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sort using powershell assembly?

Hi All,

I'm looking to see if it's feasible to use the SortObjectCommand
included in the Microsoft.Powershell.Commands assembly.

I have a Dictionary

Dictionary<string, int[,]d = new Dictionary<string, int[,]>();

d["apples"] = new int[2,2];
d["peaches"] = new int[2,2];

Assuming we have some data in the value arrays, I would then like to
sort on the keys where d.value[1,1] is higher (for example).

There are of course a number of ways to code the sort, but I'm
interested in using the powershell assembly - I just can't fathom how
to use it in this context.

Any ideas?

cheers,
n

May 22 '07 #1
  • viewed: 2357
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5 Replies
Neil,

Are you using this for another applet you are going to use in
powershell, or as part of your program? If you are going to use it as part
of your program, you are better off using the sorting functionality that is
provided to you by the framework.
--
- Nicholas Paldino [.NET/C# MVP]
- mv*@spam.guard.caspershouse.com

"Neil Chambers" <n3******@aol.comwrote in message
news:2007052216353875249-n3llyb0y@aolcom...
Hi All,

I'm looking to see if it's feasible to use the SortObjectCommand included
in the Microsoft.Powershell.Commands assembly.

I have a Dictionary

Dictionary<string, int[,]d = new Dictionary<string, int[,]>();

d["apples"] = new int[2,2];
d["peaches"] = new int[2,2];

Assuming we have some data in the value arrays, I would then like to sort
on the keys where d.value[1,1] is higher (for example).

There are of course a number of ways to code the sort, but I'm interested
in using the powershell assembly - I just can't fathom how to use it in
this context.

Any ideas?

cheers,
n

May 22 '07 #2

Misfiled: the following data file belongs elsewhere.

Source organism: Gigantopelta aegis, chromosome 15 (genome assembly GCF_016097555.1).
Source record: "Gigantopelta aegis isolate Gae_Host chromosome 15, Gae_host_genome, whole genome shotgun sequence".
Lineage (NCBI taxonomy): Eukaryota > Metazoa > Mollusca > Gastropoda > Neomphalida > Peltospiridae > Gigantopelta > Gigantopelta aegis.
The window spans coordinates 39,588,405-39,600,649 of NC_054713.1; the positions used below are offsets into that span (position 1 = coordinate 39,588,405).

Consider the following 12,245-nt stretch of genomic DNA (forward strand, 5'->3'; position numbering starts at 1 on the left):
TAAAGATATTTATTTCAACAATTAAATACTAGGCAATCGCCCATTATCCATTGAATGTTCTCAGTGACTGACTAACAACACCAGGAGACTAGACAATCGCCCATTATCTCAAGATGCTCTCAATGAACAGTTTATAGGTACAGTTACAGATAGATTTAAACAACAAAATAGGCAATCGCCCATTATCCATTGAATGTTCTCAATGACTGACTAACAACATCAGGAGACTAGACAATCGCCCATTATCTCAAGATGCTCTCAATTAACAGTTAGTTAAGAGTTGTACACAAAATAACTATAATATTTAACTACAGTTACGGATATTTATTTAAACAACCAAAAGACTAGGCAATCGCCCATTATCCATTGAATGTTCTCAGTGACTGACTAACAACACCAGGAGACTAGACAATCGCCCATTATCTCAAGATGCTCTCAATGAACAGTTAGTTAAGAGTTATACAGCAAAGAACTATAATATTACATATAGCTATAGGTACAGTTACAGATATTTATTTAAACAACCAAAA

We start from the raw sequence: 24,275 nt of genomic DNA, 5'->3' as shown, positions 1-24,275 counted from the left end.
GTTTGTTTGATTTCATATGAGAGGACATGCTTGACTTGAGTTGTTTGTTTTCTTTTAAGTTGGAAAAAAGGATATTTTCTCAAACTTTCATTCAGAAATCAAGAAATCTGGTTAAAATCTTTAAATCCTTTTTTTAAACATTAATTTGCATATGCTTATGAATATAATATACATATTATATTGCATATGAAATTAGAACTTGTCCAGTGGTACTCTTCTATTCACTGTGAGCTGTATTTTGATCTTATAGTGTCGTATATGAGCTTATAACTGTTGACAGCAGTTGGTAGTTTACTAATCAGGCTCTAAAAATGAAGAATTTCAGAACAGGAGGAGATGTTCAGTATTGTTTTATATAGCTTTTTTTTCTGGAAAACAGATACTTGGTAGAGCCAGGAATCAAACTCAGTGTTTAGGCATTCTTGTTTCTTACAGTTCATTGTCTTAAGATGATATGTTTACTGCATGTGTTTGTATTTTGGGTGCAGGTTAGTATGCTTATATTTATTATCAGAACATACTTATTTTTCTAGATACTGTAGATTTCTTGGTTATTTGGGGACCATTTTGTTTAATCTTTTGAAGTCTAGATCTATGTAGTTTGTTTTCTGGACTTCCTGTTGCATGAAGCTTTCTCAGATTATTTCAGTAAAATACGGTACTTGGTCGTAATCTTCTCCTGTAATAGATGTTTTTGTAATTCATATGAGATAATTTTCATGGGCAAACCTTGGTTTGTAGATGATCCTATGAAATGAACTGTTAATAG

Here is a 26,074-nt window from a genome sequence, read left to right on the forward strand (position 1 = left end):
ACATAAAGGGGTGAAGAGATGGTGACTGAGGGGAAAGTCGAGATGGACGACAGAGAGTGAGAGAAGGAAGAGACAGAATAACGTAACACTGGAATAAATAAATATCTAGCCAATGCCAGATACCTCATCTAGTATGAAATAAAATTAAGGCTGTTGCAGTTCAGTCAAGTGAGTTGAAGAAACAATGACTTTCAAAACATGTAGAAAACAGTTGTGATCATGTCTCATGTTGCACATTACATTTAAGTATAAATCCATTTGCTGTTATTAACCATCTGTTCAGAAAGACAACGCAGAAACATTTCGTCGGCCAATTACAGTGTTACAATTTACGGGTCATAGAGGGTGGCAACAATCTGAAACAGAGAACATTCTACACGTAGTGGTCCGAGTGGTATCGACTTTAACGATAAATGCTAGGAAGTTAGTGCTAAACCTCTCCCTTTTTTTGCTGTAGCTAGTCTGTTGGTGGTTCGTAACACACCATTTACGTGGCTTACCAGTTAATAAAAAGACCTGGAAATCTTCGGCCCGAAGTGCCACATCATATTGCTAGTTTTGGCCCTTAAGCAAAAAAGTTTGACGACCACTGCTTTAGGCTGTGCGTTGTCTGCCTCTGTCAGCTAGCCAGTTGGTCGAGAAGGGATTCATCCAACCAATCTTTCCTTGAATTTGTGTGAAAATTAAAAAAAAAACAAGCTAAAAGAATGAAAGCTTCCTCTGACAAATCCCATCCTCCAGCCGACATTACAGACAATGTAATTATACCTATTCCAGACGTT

On 2007-05-22 16:53:21 +0100, "Nicholas Paldino [.NET/C# MVP]"
<mv*@spam.guard.caspershouse.comsaid:
Neil,

Are you using this for another applet you are going to use in
powershell, or as part of your program? If you are going to use it as
part of your program, you are better off using the sorting
functionality that is provided to you by the framework.
It's for a program. I am trying to learn C#, in part by converting some
powershell scripts I have. I couldn't find any reference to sorting
within the framework so thought I'd have to write my own algorithm or
use the powershell assembly.

If you can point me to some documentation that would be great!

Cheers,
n

May 22 '07 #3
Neil,

In this case, I really wouldn't use a dictionary for storing the values.
Rather, I would have a structure like this (change the names appropriately):

public struct FruitInfo
{
public string Fruit;
public int[,] Values;
}

Then, you would have instances of your structures that you create in an
array.

Once you have all of these, you can call the static Sort method on the
Array class, passing a delegate to the comparison parameter to determine the
sort order:

// The array of FruitInfo instances.
FruitInfo[] fruitInfo = ...;

// Assume you have populated the array of fruitInfo instances.